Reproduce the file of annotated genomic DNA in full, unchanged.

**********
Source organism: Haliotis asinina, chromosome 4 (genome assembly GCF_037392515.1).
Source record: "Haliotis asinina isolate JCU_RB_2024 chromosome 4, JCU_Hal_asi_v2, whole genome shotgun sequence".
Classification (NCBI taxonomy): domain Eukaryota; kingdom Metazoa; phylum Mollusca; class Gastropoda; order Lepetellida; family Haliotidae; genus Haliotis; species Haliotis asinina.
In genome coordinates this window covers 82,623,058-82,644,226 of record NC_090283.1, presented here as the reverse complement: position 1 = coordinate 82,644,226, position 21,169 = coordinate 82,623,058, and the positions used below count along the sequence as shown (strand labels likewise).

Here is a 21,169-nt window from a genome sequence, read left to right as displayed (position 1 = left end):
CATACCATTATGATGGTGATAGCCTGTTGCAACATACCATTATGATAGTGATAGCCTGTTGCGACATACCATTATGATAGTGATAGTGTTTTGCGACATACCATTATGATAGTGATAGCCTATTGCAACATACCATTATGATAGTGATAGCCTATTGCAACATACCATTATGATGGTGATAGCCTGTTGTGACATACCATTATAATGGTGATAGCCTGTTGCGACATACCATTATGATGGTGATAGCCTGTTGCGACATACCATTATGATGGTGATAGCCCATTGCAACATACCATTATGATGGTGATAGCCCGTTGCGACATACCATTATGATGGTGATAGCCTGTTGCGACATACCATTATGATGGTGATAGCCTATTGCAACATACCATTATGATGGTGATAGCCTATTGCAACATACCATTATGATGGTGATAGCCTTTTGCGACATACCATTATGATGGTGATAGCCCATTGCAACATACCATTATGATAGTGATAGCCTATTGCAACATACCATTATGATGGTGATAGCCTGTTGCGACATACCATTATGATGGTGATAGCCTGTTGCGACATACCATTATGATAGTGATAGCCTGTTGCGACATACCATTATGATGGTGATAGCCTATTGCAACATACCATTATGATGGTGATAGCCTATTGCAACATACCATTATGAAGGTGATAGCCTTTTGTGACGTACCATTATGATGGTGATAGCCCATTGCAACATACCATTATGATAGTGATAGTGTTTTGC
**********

Source organism: Haliotis asinina, chromosome 4 (genome assembly GCF_037392515.1).
Source record: "Haliotis asinina isolate JCU_RB_2024 chromosome 4, JCU_Hal_asi_v2, whole genome shotgun sequence".
Classification (NCBI taxonomy): domain Eukaryota; kingdom Metazoa; phylum Mollusca; class Gastropoda; order Lepetellida; family Haliotidae; genus Haliotis; species Haliotis asinina.
In genome coordinates this window covers 82,623,058-82,644,226 of record NC_090283.1, presented here as the reverse complement: position 1 = coordinate 82,644,226, position 21,169 = coordinate 82,623,058, and the positions used below count along the sequence as shown (strand labels likewise).

Here is a 21,169-nt window from a genome sequence, read left to right as displayed (position 1 = left end):
CATACCATTATGATGGTGATAGCCTGTTGCAACATACCATTATGATAGTGATAGCCTGTTGCGACATACCATTATGATAGTGATAGTGTTTTGCGACATACCATTATGATAGTGATAGCCTATTGCAACATACCATTATGATAGTGATAGCCTATTGCAACATACCATTATGATGGTGATAGCCTGTTGTGACATACCATTATAATGGTGATAGCCTGTTGCGACATACCATTATGATGGTGATAGCCTGTTGCGACATACCATTATGATGGTGATAGCCCATTGCAACATACCATTATGATGGTGATAGCCCGTTGCGACATACCATTATGATGGTGATAGCCTGTTGCGACATACCATTATGATGGTGATAGCCTATTGCAACATACCATTATGATGGTGATAGCCTATTGCAACATACCATTATGATGGTGATAGCCTTTTGCGACATACCATTATGATGGTGATAGCCCATTGCAACATACCATTATGATAGTGATAGCCTATTGCAACATACCATTATGATGGTGATAGCCTGTTGCGACATACCATTATGATGGTGATAGCCTGTTGCGACATACCATTATGATAGTGATAGCCTGTTGCGACATACCATTATGATGGTGATAGCCTATTGCAACATACCATTATGATGGTGATAGCCTATTGCAACATACCATTATGAAGGTGATAGCCTTTTGTGACGTACCATTATGATGGTGATAGCCCATTGCAACATACCATTATGATAGTGATAGTGTTTTGC